An increasing number of class action lawsuits are being raised alleging violations of the Video Privacy Protection Act, or VPPA, sharing a common thread which is the use of the Meta pixel on videos.
Volume up on Video Privacy Protection Act litigation
If the class action lawsuits are ringing alarm bells in your organization regarding the use of the Meta pixel, fear not. Privacy Ref has prepared an overview of the VPPA and recent litigations to identify potential concerns and recommended steps to take to avoid fines.
The Video Privacy Protection Act is a law enacted in 1988 setting limits on how video tape service providers can disclose certain elements of personally identifiable information.
The gist of the law is that personally identifiable information can be disclosed in only the following scenarios:
- Where there is opt-in consent from the consumer.
- Where the disclosure is incident to the ordinary course of business.
- Where there is opt-out consent from the consumer, with certain data elements restricted.
Where opt-out consent is obtained, the data disclosed may include the name and address of consumers, but it must not identify the title, description, or subject matter of any audio-visual material. If the disclosure is exclusively for marketing purposes, then the subject matter of the audio-visual material may be included.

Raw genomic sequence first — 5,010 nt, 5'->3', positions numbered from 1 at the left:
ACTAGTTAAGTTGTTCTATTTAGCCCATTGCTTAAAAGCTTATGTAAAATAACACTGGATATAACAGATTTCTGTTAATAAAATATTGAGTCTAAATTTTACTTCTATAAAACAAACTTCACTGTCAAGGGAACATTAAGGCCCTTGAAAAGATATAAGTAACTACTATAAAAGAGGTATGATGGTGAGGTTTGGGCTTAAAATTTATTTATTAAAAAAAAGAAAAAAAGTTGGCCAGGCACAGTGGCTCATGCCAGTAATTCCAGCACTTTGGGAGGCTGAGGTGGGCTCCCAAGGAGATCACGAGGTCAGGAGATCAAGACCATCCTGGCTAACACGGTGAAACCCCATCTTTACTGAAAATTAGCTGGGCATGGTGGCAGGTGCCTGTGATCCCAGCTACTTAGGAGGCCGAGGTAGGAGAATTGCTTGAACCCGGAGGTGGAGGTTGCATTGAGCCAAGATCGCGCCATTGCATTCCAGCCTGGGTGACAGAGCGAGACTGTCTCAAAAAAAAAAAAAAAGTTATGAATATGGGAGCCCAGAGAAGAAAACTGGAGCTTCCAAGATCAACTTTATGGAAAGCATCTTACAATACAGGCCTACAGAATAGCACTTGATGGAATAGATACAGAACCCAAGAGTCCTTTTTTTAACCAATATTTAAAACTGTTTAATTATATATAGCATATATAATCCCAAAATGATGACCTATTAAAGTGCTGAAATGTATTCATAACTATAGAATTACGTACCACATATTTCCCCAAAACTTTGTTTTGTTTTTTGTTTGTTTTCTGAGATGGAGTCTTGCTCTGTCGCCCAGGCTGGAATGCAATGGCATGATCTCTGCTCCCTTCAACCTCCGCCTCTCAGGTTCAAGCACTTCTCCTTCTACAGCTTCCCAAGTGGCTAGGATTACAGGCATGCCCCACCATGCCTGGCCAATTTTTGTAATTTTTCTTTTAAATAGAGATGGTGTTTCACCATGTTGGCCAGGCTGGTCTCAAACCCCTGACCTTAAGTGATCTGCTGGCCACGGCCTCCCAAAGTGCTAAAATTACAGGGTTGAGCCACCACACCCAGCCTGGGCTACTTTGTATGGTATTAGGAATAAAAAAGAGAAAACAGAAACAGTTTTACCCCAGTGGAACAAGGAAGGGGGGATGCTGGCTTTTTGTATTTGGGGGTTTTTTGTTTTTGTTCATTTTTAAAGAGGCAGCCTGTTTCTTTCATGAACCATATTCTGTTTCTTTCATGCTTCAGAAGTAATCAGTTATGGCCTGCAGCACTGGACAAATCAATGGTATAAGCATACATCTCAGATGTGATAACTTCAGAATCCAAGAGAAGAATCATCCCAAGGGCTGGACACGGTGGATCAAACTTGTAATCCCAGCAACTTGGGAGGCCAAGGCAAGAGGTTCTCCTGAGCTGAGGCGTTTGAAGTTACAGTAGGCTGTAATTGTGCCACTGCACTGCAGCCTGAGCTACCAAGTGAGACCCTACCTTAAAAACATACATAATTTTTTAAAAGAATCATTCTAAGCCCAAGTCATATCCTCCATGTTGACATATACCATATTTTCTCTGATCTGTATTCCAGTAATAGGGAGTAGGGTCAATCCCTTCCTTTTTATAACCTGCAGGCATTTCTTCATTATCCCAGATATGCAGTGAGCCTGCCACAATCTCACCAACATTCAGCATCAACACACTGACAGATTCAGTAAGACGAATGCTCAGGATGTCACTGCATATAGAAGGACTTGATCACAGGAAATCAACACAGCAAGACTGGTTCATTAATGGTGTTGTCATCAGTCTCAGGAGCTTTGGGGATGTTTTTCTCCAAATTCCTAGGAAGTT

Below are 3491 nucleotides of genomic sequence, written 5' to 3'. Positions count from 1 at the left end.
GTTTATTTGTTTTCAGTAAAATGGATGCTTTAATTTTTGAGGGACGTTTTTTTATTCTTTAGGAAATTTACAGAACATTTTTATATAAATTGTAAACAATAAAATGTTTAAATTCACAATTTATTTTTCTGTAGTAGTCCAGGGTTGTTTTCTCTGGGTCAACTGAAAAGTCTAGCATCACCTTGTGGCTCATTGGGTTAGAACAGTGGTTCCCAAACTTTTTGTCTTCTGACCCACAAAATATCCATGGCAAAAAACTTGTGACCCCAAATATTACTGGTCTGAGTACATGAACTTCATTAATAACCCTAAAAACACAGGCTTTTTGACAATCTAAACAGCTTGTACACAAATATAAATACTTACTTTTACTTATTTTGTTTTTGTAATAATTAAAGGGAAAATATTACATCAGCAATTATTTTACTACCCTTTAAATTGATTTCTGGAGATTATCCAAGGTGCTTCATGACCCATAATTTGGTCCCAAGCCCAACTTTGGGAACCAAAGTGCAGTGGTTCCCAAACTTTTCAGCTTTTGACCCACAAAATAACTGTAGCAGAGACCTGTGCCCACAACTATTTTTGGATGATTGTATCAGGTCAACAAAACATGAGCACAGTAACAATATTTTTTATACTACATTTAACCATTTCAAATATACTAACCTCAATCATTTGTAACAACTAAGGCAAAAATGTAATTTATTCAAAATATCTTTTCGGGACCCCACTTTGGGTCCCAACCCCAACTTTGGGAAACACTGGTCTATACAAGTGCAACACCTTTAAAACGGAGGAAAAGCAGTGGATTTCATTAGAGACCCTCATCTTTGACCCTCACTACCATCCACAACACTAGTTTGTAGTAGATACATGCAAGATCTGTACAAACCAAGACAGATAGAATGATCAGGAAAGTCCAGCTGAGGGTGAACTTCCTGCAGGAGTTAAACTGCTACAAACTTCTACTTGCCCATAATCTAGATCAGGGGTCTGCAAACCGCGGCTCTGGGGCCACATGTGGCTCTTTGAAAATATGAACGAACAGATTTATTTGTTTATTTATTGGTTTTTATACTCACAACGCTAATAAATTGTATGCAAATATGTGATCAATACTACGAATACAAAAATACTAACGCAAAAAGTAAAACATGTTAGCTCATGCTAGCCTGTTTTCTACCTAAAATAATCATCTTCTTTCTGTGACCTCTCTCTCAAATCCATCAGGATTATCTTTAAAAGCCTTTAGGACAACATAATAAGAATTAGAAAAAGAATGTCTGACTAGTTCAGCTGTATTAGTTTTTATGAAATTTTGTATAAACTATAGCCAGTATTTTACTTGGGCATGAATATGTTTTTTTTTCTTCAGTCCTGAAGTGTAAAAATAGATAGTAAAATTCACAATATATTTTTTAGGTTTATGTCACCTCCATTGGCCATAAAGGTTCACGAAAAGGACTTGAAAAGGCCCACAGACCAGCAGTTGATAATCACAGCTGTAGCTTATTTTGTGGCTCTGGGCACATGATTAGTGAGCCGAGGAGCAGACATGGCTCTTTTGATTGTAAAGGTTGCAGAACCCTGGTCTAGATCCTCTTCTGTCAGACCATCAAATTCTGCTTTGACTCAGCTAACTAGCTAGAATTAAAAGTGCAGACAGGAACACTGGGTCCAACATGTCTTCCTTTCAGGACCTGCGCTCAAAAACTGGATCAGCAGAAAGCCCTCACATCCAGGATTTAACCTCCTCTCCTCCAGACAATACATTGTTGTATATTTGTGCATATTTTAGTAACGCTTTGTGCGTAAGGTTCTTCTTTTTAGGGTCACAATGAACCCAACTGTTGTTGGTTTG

Though originally intended to target video rental providers, the definition of a video tape service provider has been extended to website operators offering video content and streaming providers today. A videotape service provider is any person engaged in the business of rental, sale, or delivery of prerecorded video cassette tapes or similar audio-visual materials, or any person to whom disclosure is made under opt-out consent as explained above.
The consumers filing lawsuits are primarily concerned with the website operators sharing their information with Meta or Google without their consent.